2018 NFL Scouting Combine Preview: WRs & TEs

The 2018 NFL Scouting Combine gets underway in full on Friday, March 2nd. Each timed drill or on-field drill means something for each position. Some drills mean more and some mean less.

Today we are going to break down the wide receiver and tight end positions as it relates to the Scouting Combine.


The athletic testing drills are a very important part of rating these pass catchers.

What drills am I focusing on?

40-YARD DASH – Obviously looking for straight-line speed here. Is the receiver a deep threat or more of a possession-type? Also, check out the 10-yard split on the 40’s.

VERTICAL LEAP & BROAD JUMP – I lump these two together because they both test a player’s lower body explosiveness.

THREE-CONE DRILL – It’s also known as the “L” drill. It tests a player’s lateral agility.

BENCH PRESS – Players do reps of 225 pounds. This is mainly for the tight ends. It measures functional strength. It doesn’t necessarily equate to being a good blocker, but it can show who at least puts in an effort.

The gauntlet drill is a fun one to watch. It will show you who is a natural hands catcher and who lets the ball get into their body. You can also tell who can get into and out of their breaks quickly.

For the players not fortunate enough to play in an All-Star game (mostly underclassmen), official measurements are key. Whether we as fans or analysts like it or not, each of the 32 NFL teams has certain criteria that a player must meet or they will not draft them. Whether it is a height threshold, a weight threshold, or a certain hand size, teams will cross guys off if they don’t meet their numbers.



Courtland Sutton, SMU

Calvin Ridley, Alabama

James Washington, Oklahoma State

Christian Kirk, Texas A&M

D.J. Moore, Maryland

Auden Tate, Florida State

Dante Pettis, Washington

Anthony Miller, Memphis

Deon Cain, Clemson

Deontay Burnett, Southern Cal

D.J. Chark, LSU

Equanimeous St. Brown, Notre Dame

Korey Robertson, Southern Miss

Jaleel Scott, New Mexico State

Michael Gallup, Colorado State

Jake Wieneke, South Dakota State

Tre’Quan Smith, UCF

Simmie Cobbs, Jr, Indiana

Allen Lazard, Iowa State

DaeSean Hamilton, Penn State

Braxton Berrios, Miami (FL)

Javon Wims, Georgia

Marcell Ateman, Oklahoma State

Darren Carrington, Utah

Cedrick Wilson, Boise State

J’Mon Moore, Missouri

Keke Coutee, Texas Tech

Byron Pringle, Kansas State

Jordan Lasley, UCLA

Richie James, Middle Tennessee

Ray Ray McCloud, Clemson

Quadree Henderson, Pittsburgh

Trey Quinn, SMU

Ka’Raun White, West Virginia

Davon Grayson, East Carolina

Antonio Callaway, Florida 

Cam Phillips, Virginia Tech

Steven Mitchell, Southern Cal

Jester Weah, Pittsburgh

Marquez Valdez-Scantling, South Florida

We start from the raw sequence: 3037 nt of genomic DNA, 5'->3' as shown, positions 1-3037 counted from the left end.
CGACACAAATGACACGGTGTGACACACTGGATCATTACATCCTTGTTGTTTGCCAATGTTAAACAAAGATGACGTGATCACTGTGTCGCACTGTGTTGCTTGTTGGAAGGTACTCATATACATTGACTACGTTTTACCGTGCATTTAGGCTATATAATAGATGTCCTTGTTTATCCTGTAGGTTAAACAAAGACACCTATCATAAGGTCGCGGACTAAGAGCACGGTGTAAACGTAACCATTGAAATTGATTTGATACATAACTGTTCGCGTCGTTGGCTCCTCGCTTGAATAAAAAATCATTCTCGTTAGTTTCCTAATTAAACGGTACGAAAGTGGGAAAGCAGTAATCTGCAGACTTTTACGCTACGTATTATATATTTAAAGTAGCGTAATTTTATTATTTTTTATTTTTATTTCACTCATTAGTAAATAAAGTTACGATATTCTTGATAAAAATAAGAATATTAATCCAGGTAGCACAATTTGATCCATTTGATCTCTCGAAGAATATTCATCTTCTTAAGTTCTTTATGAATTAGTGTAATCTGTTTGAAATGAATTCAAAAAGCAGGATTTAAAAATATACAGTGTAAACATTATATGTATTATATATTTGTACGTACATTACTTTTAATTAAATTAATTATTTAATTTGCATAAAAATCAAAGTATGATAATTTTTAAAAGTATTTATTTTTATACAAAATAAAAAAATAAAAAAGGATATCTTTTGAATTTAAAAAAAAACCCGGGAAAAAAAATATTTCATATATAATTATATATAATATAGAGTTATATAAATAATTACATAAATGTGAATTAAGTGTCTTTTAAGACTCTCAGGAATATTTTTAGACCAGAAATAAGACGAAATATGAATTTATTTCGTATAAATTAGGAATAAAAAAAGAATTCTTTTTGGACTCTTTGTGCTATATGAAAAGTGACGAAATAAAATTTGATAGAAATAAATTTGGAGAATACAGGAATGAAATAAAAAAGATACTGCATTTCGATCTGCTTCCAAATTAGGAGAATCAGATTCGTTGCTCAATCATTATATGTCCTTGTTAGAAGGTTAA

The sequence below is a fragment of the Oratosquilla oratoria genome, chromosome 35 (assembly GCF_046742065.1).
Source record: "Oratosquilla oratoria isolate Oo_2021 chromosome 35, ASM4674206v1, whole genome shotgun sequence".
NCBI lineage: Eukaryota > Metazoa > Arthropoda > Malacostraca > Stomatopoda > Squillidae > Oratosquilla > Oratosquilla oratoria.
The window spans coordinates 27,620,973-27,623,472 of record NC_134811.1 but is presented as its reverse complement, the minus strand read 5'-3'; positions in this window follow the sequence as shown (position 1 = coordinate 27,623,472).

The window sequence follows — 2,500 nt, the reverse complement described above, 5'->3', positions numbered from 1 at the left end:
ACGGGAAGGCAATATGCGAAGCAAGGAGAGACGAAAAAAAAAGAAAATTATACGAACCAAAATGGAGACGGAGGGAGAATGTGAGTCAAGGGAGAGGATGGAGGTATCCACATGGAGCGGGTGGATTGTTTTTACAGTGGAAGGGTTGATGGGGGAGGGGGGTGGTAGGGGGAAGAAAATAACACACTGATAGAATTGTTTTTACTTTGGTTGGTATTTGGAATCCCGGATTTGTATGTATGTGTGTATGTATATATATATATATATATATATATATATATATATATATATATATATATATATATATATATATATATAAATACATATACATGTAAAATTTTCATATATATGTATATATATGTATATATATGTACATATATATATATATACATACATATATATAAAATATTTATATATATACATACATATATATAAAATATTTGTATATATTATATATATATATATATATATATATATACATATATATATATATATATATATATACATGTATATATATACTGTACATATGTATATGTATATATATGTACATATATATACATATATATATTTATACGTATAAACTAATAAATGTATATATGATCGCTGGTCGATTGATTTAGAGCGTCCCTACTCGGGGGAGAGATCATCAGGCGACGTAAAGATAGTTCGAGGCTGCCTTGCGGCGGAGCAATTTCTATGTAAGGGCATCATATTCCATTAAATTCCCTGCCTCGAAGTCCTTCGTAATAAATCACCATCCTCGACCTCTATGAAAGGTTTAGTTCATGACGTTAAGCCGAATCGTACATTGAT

Robert Foster, Alabama

Chris Lacy, Oklahoma State

Tavares Martin, Washington State

Dylan Cantrell, Texas Tech

There are a lot of questions regarding the top speed for a few of the better players at the position. Courtland Sutton (SMU), James Washington (Oklahoma State), and Auden Tate (Florida State) can ease the concerns by running faster than expected 40’s. I expect Calvin Ridley (Alabama), D.J. Moore (Maryland), and Christian Kirk (Texas A&M) will light up the track.

Antonio Callaway (Florida) could be a top-ten wideout talent wise in this draft but his character concerns are bigger than anyone else in this draft class.

Who Are The TIGHT ENDS To Watch

Mark Andrews, Oklahoma

Dallas Goedert, South Dakota State

Mike Gesicki, Penn State

Hayden Hurst, South Carolina

Ryan Izzo, Florida State

Jordan Akins, UCF

Troy Fumigalli, Wisconsin

Chris Herndon, IV, Miami (FL)

Tyler Conklin, Central Michigan

Ian Thomas, Indiana

Dalton Schultz, Stanford

Durham Smythe, Notre Dame

Donnie Ernsberger, Western Michigan

Marcus Baugh, Ohio State

Jordan Thomas, Mississippi State

David Wells, San Diego State

Will Dissly, Washington

The 40 will be key for Mark Andrews (Oklahoma) as he tries to hold onto the top TE spot on my board. Dallas Goedert (South Dakota State) is my favorite to run the fastest of this tight end group. David Wells (San Diego State) is who I am predicting will have the most bench press reps.

What WRs and TEs are you most looking forward to seeing take the field at Lucas Oil Stadium? Let us know in the comments below!

A reminder: The Combine and Pro Days are only a small percentage of the evaluation. Game tape is always the number one factor in prospect evaluation.

Next time we will preview the Combine Offensive Line!


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Brian Bosarge


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